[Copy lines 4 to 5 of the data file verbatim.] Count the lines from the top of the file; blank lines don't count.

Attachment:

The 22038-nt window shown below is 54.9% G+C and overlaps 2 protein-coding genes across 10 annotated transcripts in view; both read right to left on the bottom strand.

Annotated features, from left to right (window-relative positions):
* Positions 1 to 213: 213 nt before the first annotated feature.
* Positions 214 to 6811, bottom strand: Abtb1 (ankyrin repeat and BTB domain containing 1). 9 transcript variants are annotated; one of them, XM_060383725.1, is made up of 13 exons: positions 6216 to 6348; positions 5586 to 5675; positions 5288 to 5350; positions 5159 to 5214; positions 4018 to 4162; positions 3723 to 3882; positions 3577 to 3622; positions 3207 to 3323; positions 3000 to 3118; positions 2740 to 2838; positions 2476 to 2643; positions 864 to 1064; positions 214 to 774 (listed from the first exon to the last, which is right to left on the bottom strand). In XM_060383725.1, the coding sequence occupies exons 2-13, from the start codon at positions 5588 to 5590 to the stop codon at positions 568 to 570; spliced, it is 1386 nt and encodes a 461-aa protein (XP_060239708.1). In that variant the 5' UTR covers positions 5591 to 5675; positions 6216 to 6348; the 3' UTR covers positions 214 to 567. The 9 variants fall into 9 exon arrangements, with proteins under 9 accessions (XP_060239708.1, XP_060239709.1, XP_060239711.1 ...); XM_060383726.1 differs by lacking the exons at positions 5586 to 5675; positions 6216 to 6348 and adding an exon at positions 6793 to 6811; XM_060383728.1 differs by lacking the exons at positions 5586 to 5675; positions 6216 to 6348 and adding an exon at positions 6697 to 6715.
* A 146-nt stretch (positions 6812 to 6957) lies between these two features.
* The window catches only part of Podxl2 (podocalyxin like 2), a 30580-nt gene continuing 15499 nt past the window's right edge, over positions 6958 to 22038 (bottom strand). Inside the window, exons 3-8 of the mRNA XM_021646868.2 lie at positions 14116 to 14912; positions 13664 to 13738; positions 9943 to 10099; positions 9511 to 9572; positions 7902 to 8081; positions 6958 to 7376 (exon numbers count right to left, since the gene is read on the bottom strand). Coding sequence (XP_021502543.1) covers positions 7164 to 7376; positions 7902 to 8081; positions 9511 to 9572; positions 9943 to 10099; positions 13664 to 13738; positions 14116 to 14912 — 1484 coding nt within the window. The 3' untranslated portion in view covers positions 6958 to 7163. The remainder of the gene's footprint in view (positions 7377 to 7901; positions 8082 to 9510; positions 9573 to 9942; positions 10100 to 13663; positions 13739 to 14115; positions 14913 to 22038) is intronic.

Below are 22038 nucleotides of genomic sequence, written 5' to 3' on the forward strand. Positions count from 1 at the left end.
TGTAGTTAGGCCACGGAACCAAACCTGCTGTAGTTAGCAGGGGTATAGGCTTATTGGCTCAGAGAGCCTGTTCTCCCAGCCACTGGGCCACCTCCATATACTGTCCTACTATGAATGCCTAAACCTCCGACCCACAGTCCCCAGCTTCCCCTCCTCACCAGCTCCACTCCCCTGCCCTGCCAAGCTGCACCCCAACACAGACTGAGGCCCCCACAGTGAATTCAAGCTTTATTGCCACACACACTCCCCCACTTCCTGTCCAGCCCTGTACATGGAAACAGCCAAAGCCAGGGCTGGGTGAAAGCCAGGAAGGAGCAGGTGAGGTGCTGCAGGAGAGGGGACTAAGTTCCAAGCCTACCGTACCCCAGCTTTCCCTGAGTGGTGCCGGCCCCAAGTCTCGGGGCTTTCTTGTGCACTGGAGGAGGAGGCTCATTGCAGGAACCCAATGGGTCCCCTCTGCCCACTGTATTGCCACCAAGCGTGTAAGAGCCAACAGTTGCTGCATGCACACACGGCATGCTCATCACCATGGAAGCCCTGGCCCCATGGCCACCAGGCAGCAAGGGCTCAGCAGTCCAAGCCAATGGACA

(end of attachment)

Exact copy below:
* Positions 214 to 6811, bottom strand: Abtb1 (ankyrin repeat and BTB domain containing 1). 9 transcript variants are annotated; one of them, XM_060383725.1, is made up of 13 exons: positions 6216 to 6348; positions 5586 to 5675; positions 5288 to 5350; positions 5159 to 5214; positions 4018 to 4162; positions 3723 to 3882; positions 3577 to 3622; positions 3207 to 3323; positions 3000 to 3118; positions 2740 to 2838; positions 2476 to 2643; positions 864 to 1064; positions 214 to 774 (listed from the first exon to the last, which is right to left on the bottom strand). In XM_060383725.1, the coding sequence occupies exons 2-13, from the start codon at positions 5588 to 5590 to the stop codon at positions 568 to 570; spliced, it is 1386 nt and encodes a 461-aa protein (XP_060239708.1). In that variant the 5' UTR covers positions 5591 to 5675; positions 6216 to 6348; the 3' UTR covers positions 214 to 567. The 9 variants fall into 9 exon arrangements, with proteins under 9 accessions (XP_060239708.1, XP_060239709.1, XP_060239711.1 ...); XM_060383726.1 differs by lacking the exons at positions 5586 to 5675; positions 6216 to 6348 and adding an exon at positions 6793 to 6811; XM_060383728.1 differs by lacking the exons at positions 5586 to 5675; positions 6216 to 6348 and adding an exon at positions 6697 to 6715.
* A 146-nt stretch (positions 6812 to 6957) lies between these two features.